There aren't any more schooling shows this year, but there is a rated show at the same venue in early December with local judges. I'm tempted to go so Leo can experience an overnight show, but we'll see where we are in another few weeks. I'd actually need to like... find my show coat, which hasn't seen the light of day since November 2018, when Taran and I went third level for the first and only time. Sniff... fond memories. 

Video of the first test


Monday, October 5, 2020

A schooling show with Leo

While I know a lot of folks are frustrated at having to put their showing on hold for at least part of this year, I've actually enjoyed having no pressure to do anything other than have fun with ponies. This has made my riding kind of sporadic, but it's also given me the time to really pick apart things and slowly build up our skills. I've spent a lot of time working on my biomechanical issues - which, let's be real, those will be forever a work in progress. While I haven't been at all rushed, Leo's training has come along quickly, which I find kind of surprising given my lack of focus. 

Unfortunately, the lack of focus and show goals has left us with some odd holes in his training. He does a brilliant walk pirouette, but our trot leg yield is sketchy at best. His walk/canter is really coming along (I set him up correctly obvs) but the canter/walk is more like a sliding stop because we've never quite gotten over that "big whoa" that was installed during his first 60 days with a cowboy. 

Anywho, our local GMO has started holding schooling shows again, and I had a bit of an itch to do something, so I signed us up. Due to aforementioned training holes, the question was... which tests? 1-3 was doable (with questionable leg yields), but it has SO MUCH CANTERING in it. Leo isn't in the best of shape, plus he's a hairy yak and I knew it would be in the 90s during the show, so getting through 1-3 seemed like a big ask. We did a fairly respectable rendition of 2-1 the weekend before the show, and it's a much shorter test, so I opted to go with that.

The show was run well as usual (our GMO is AWESOME!), and people mostly followed the mask and distancing mandates. We kept our masks on and showed out of the trailer, so we had no contact with anyone other than waving to a few friends. I gotta say, it was so nice to see folks, even if from a distance. I'm a huge introvert by nature, but apparently after 6 months of mostly staying home, even I am desperate for humans!

Sadly, I didn't give us nearly enough time for warmup before our first ride. Leo's been such a solid guy at home, I keep forgetting he's 6 and doesn't have much travel experience, so the 20 minutes I'd allotted for warmup was just not enough. As a result, we went into the first test with him not at all over his back due to tension, so we really struggled. He tried so hard to do all the things, but just couldn't given his level of tension. I've never had a test with so many mistakes (cantered in the medium trot, bolted in the 10 m canter circle, missed 2/3 leads in the w/c departs), but we corrected each one and moved on.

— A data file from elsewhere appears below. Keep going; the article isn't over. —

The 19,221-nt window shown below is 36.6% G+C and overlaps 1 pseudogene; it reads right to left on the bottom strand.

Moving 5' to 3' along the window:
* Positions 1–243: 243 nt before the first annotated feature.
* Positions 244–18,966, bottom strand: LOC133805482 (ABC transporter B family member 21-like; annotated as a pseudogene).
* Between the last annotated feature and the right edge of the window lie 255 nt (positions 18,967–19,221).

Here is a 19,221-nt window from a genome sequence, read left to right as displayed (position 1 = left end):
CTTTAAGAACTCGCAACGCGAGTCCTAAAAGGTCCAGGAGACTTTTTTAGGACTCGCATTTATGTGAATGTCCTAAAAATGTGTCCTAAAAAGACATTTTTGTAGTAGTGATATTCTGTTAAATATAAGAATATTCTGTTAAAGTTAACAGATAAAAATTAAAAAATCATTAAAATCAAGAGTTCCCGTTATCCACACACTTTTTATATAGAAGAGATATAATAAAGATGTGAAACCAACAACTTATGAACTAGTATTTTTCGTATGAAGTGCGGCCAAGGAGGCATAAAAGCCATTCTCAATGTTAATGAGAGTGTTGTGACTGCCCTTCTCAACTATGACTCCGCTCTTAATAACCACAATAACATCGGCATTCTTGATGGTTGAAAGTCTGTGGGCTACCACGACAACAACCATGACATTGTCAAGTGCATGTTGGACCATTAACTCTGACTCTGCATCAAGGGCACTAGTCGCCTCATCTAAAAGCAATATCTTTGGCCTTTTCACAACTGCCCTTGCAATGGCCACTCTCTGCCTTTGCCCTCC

I have no idea what caused this bolt, but we got it back together within two strides and finished the 10 meter circle blob.

When your mum does a craptastic job of setting up for the canter depart and you somehow miraculously rearrange your legs to get the correct lead.

Our second medium trot was our best one yet! He needs to be more up in front, but he was really allowing his shoulder to come forward, and he stayed super balanced under me. 

Having got the first test out of the way, we had a few rides to reorganize. I worked on more relaxation and lateral work for uphill balance, then sharpened up our transitions a bit. Unfortunately it was quite warm so we were both running out of steam for the second ride, and it showed in the judge's consistent  comments of "needs better uphill balance".  We were both much more relaxed though, and the test was mistake-free. Of course we need better mediums all around, but he's a pro at coming back to collected canter, so that scored well. He also got an 8.0 on his free walk, which I will 100% take.

Reasonably balanced in the counter-canter. Photo used with purchase.

We were pretty tired by the time we got to the final medium trot (and you can see that my face matches my shirt lol), but we did it! Photo used with purchase.

The judge was extremely generous in our first test, in some cases giving us 5s where a 3 or even a 2 probably would have been more appropriate lol. I feel like it should have scored around 57-58%, but it scored a 62%. Our second test was much more consistent but not as uphill, and scored a 65%, which I still felt was quite high. Still, I will happily take those scores and work on areas where I know we can do better.

Overall, it was a really good learning experience for both of us, and a nice low-key way to get back into the show ring. There's another show in October at a different venue, so I hope to go to that as well to get Leo more experience, and to get myself back into the rhythm of competing.  He's a good kid, we just need miles!